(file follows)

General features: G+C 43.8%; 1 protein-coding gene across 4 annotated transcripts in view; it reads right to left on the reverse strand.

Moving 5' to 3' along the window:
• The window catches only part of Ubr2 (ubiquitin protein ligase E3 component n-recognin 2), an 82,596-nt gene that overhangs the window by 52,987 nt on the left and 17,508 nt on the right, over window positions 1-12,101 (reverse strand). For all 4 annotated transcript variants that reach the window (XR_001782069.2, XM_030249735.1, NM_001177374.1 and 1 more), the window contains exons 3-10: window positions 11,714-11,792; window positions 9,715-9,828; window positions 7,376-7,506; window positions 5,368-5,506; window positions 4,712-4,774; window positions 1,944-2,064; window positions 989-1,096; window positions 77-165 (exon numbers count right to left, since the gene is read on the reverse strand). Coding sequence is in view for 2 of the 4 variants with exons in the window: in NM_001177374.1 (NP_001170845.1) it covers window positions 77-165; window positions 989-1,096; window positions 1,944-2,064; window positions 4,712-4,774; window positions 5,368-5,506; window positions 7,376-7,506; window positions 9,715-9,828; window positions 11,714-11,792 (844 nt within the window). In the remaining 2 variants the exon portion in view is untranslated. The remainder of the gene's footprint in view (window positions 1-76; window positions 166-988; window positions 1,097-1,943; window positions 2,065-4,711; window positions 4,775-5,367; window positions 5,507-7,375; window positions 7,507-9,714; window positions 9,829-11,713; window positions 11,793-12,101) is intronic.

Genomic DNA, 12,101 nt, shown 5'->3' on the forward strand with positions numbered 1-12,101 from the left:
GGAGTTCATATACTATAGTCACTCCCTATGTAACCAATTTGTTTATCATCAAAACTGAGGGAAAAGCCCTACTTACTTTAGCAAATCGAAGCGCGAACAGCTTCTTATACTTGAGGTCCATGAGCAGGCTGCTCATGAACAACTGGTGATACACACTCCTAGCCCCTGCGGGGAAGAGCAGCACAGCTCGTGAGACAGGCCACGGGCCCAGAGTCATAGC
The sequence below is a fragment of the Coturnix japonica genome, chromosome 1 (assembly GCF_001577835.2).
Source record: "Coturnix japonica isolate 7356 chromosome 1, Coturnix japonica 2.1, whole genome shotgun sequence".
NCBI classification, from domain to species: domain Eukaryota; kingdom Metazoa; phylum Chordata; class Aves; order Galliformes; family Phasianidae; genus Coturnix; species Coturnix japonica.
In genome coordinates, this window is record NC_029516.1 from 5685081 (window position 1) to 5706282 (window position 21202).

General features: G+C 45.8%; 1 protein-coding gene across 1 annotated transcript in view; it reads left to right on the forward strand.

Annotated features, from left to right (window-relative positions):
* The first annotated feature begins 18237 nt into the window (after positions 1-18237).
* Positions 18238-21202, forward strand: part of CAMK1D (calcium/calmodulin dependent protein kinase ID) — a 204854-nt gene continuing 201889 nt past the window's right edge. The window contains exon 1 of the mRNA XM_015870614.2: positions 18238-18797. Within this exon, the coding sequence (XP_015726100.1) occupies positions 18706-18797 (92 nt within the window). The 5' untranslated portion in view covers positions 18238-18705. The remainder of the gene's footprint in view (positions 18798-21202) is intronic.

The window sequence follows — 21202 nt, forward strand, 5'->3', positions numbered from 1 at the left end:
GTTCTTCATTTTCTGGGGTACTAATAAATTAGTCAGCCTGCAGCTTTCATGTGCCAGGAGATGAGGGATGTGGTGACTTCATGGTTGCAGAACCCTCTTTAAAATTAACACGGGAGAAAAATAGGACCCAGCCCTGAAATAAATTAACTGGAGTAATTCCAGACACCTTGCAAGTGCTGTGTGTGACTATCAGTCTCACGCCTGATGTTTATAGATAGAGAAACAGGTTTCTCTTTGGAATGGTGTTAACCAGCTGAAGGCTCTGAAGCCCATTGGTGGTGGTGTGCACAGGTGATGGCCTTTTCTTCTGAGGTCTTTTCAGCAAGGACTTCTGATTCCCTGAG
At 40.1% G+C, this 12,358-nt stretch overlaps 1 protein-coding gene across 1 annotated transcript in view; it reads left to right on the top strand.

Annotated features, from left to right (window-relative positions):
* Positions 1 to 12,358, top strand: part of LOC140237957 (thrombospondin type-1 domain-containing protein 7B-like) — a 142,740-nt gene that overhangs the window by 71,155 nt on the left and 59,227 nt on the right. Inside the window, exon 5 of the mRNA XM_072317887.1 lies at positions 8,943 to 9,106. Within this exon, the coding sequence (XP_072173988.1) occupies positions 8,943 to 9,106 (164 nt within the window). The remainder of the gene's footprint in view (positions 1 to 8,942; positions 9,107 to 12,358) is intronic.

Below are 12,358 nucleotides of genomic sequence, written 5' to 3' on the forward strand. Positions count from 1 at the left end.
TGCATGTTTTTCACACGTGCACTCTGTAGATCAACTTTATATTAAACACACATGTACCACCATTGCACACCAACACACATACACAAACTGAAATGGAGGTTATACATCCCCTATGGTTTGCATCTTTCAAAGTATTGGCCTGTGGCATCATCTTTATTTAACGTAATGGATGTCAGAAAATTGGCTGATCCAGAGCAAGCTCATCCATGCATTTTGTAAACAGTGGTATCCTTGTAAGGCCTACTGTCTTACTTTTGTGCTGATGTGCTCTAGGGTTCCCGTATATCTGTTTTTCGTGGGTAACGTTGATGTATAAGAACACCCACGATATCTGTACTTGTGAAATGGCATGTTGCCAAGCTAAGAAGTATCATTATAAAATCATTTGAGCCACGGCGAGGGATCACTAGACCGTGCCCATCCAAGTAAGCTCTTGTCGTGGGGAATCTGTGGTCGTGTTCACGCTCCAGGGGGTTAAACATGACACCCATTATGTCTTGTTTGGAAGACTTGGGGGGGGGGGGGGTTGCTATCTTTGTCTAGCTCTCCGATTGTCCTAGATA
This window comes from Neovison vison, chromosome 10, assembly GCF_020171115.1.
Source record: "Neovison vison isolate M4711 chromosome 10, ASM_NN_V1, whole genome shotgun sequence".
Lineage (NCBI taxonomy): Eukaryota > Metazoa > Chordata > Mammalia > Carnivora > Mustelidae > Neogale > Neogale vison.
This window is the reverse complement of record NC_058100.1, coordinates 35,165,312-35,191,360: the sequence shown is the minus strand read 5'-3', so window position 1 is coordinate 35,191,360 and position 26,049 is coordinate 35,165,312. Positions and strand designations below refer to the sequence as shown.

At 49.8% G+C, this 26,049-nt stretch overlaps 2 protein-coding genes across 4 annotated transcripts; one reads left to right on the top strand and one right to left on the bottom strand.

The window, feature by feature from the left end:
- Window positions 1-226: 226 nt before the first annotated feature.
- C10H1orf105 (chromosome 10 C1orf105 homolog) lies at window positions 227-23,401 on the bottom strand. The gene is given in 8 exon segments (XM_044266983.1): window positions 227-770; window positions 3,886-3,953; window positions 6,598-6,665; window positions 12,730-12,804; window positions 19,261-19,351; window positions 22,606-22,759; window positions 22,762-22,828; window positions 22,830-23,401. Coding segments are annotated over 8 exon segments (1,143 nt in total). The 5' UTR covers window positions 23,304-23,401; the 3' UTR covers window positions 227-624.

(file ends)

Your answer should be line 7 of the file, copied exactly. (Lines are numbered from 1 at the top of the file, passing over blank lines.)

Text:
Source record: "Coturnix japonica isolate 7356 chromosome 1, Coturnix japonica 2.1, whole genome shotgun sequence".